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May faces crisis over Brexit after key ministers quit
[LONDON] UK Prime Minister Theresa May was plunged into the worst crisis of the past year after key members of the government quit over her Brexit plan. Her government is in disarray and her leadership in question just nine months before Britain leaves the European Union.
Brexit Secretary David Davis and his deputy, Steve Baker, resigned late on Sunday - just two days after Mrs May announced she had secured the backing of her whole Cabinet for a plan to keep close ties to the EU after leaving the bloc. Junior Brexit minister Suella Braverman also resigned, the Guardian reported.
A replacement will be announced on Monday, Mrs May's office said, and the appointment will offer clues as to her tactics going forward.
"It seems to me we're giving too much away too easily, and that's a dangerous strategy at this time,'' Mr Davis said on BBC Radio 4 on Monday. In his resignation letter, he said Mrs May's plan to adopt EU regulations for all goods and agri-food products after Brexit "hands control of large swathes of our economy to the EU."
As the minister responsible for the Brexit negotiations, Mr Davis is a major voice in the debate in the UK. Though Mr Davis told the BBC that "of course" Mrs May can survive his resignation, it still has the potential to derail her government and could embolden pro-Brexit lawmakers to make a move against her.
The pound fluctuated on the news of Davis's departure.
Mr Davis, Mr Baker and other pro-Brexit members of Mrs May's Conservative Party have deep concerns about her plans for keeping the UK tied to EU rules for goods and adopting a close customs arrangement with the other 27 member countries. They say Britain should have a clean break from the bloc and be liberated to pursue new trade deals with other countries, as well as to make its own laws, free from European influence.
In her reply to Davis, Mrs May insisted her plan would deliver on the referendum result and the party program from last year's general election.
"I do not agree with your characterization of the policy we agreed at Cabinet," she said.
The resignations came at a critical and highly sensitive time for Mrs May's strategy, as she seeks to make progress in negotiations with the EU. A divorce agreement is due to be wrapped up in just 15 weeks, but there are still major obstacles to overcome.
She achieved a rare consensus in a key Cabinet meeting on the way forward for the negotiations with the EU and told ministers that from now on they had to back her position or resign. That agreement, at her Chequers country retreat, was meant to kick-start talks that have been stalled for months.
On Friday, Mr Davis and fellow Brexit backer Foreign Secretary Boris Johnson both agreed to support Mrs May's proposal for a softer divorce than she had originally planned. As resignations failed to materialize over the weekend - when England was playing in the World Cup - Mrs May seemed to have survived the storm.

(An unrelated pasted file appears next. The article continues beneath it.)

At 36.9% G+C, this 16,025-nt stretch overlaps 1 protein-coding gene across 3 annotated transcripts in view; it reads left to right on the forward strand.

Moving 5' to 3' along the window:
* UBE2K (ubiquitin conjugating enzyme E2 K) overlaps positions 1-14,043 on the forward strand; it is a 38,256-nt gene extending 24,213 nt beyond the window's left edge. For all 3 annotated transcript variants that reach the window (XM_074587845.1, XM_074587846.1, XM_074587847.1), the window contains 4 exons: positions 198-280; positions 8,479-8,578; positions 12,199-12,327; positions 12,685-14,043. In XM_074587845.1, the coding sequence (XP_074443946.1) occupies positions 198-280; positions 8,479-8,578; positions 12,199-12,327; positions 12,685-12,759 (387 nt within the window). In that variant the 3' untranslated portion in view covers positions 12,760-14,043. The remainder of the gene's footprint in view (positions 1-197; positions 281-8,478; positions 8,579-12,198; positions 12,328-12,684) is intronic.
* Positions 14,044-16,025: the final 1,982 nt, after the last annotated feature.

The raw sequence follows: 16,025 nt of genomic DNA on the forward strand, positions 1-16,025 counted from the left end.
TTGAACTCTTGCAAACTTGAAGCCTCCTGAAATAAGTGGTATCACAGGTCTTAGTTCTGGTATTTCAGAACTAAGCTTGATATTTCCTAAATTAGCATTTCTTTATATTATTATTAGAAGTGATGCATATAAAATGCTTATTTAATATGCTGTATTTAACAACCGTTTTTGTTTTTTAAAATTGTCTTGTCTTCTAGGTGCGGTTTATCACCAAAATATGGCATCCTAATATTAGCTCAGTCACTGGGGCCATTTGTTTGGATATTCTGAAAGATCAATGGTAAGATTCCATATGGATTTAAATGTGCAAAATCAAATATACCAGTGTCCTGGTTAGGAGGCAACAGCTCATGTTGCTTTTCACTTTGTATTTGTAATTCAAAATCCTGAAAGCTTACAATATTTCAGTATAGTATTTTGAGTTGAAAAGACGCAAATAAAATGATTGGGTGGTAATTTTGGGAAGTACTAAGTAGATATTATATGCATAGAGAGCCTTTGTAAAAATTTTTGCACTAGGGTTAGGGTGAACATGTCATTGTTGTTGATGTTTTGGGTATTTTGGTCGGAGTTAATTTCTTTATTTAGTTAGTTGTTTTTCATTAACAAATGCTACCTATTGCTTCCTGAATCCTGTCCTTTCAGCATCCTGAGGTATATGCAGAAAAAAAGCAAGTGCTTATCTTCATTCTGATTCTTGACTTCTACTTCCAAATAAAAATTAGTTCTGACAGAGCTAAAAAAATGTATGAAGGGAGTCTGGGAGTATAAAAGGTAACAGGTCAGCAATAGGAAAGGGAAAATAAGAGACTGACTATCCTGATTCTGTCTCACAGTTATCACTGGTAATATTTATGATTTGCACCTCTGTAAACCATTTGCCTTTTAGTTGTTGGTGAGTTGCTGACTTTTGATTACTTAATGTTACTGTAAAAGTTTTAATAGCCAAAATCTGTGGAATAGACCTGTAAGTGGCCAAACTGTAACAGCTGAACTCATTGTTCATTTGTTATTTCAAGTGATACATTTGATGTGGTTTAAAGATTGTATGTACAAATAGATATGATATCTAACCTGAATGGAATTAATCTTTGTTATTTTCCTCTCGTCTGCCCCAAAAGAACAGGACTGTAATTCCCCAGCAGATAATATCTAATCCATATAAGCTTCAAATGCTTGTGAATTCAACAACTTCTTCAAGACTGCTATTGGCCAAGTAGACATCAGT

Mr Johnson's allies said on Saturday that he decided not to quit because he wanted to remain in the government to fight for the kind of Brexit for which he had campaigned.
The prime minister will have a crunch meeting with members of her Tory party to discuss her plan in Parliament on Monday evening. Some lawmakers have already expressed their misgivings.
Mrs May has survived crises before, including threatened leadership challenges. Although UK politics is volatile, the pro-Brexit camp in Parliament would likely struggle to get the numbers together to win if Mrs May decided to stay and fight. John Redwood, a Brexit-backing lawmaker, dismissed talk of a leadership challenge, saying the priority is to get the policy right.
Even so, "there needs to be a rebuilding of trust," Bernard Jenkin, a pro-Brexit backbench Conservative lawmaker told BBC radio on Monday.
"There's been a massive hemorrhage of trust over the last few days," he said. "In all my meetings with the prime minister I never expected this to be the result."
Even if they succeeded, a new leader would be stuck with the same lack of a parliamentary majority that has forced Mrs May to adopt a softer split from the bloc than the one she originally planned.
Over the weekend,Mrs May sought to bind Brexit supporting ministers to her proposal as they were sent out to tell the media that they backed it.
Trade Secretary Liam Fox put his name to a newspaper article backing the plan, and Environment Secretary Michael Gove defended the agreement in a TV interview.
But in a sign of the trouble to come, Jacob Rees-Mogg, chairman of the European Research Group of Tory lawmakers, said Mrs May's plan was "defeatist" and he would oppose it. "If the proposals are as they currently appear, I will vote against them and others may well do the same," he said in an article for Monday's Daily Telegraph newspaper.